Incarcerated Croman Files Suit Against Caffe Vivaldi, Owner Says
With controversial landlord Steve Croman mere days from prison release (next Sunday), one of his victims is speaking out. Not a resident, but the 35-year-old Caffe Vivaldi on Jones Street in the West Village. The long-running establishment has been threatened ever since Croman took over back in 2011.
Below is an update to customers from embattled owner Ishrat Ansari, who recently suffered a stress-induced stroke. “I want to let you all know that Mr. Croman, a convicted felon, is taking us to court again, and we might be forced to close our doors,” he says.
Dear Friends of Caffe Vivaldi,
It’s been almost two years since my last update to all of you. Most of you do not know that for the last 20 months, I have been undergoing slow recovery from a stroke resulting after a long period of extreme and constant stress. My untimely stroke occurred two weeks before a crucial court hearing about the Caffe’s future—that has continued to drag on to the present.
In 2011, my tormentor, Steven Croman, became the new owner of the building where Caffe Vivaldi resides. From the beginning, his conduct has been belligerent and illegal, unilaterally breaking the renewed lease, which commenced on January 1, 2012, that I signed with him for the Caffe Vivaldi space, and treating me with dismissive contempt.
My emotional distress reached its most damaging state as Mr. Croman’s conduct towards me rose further and further above the law. The menace that Mr. Croman continues to pose threatens to destroy 35 years of history nurtured by Caffe Vivaldi in the West Village.
I am still not even close to full recovery, with many challenges ahead. My cognitive deficits especially have forced me to take a backseat in making decisions for the Caffe, and have prevented me from continuing to take full and strategic action against Mr. Croman.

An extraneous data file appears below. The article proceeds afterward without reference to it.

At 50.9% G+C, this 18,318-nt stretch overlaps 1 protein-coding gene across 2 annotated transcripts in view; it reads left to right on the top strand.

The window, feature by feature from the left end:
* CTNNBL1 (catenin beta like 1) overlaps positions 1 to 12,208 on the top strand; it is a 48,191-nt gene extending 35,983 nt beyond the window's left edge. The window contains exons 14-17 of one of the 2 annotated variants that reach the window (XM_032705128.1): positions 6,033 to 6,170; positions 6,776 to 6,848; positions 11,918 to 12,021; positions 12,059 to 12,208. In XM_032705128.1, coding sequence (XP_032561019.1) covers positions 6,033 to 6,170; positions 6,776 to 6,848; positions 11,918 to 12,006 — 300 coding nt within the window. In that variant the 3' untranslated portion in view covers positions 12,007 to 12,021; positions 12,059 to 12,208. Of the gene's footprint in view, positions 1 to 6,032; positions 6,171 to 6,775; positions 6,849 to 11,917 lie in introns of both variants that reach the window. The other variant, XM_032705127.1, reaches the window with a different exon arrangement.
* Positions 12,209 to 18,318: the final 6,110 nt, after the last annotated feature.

I want to let you all know that Mr. Croman, a convicted felon, is taking us to court again, and we might be forced to close our doors.
As you might know, on February 27, 2013, New York State Civil Court Judge Lynn R. Kotler, declared Caffe Vivaldi to be a “cultural institution,” and dismissed Mr. Croman’s case against us, noting that in essence, Caffe Vivaldi had been partially evicted by the landlord from the space allowed in the lease. This ruling in essence helped us keep the vision and history of Caffe Vivaldi alive.
You have stood beside us on many occasions since Mr. Croman took over as landlord at 32 Jones Street. Over 5,000 of you have signed on to a petition to help us avoid an outrageous rent increase of almost 400%; you’ve supported us to soundproof the Caffe when we revamped our business strategy due to Croman’s interference; and another 1,561 of you have rallied to our side during our ongoing civil lawsuits with Mr. Croman.
I and the Caffe Vivaldi family wish to thank you for your ongoing generous goodwill and support throughout the years. Over the next few weeks, we will keep you informed as things develop.
Thank you for keeping Caffe Vivaldi alive.
With love and gratitude,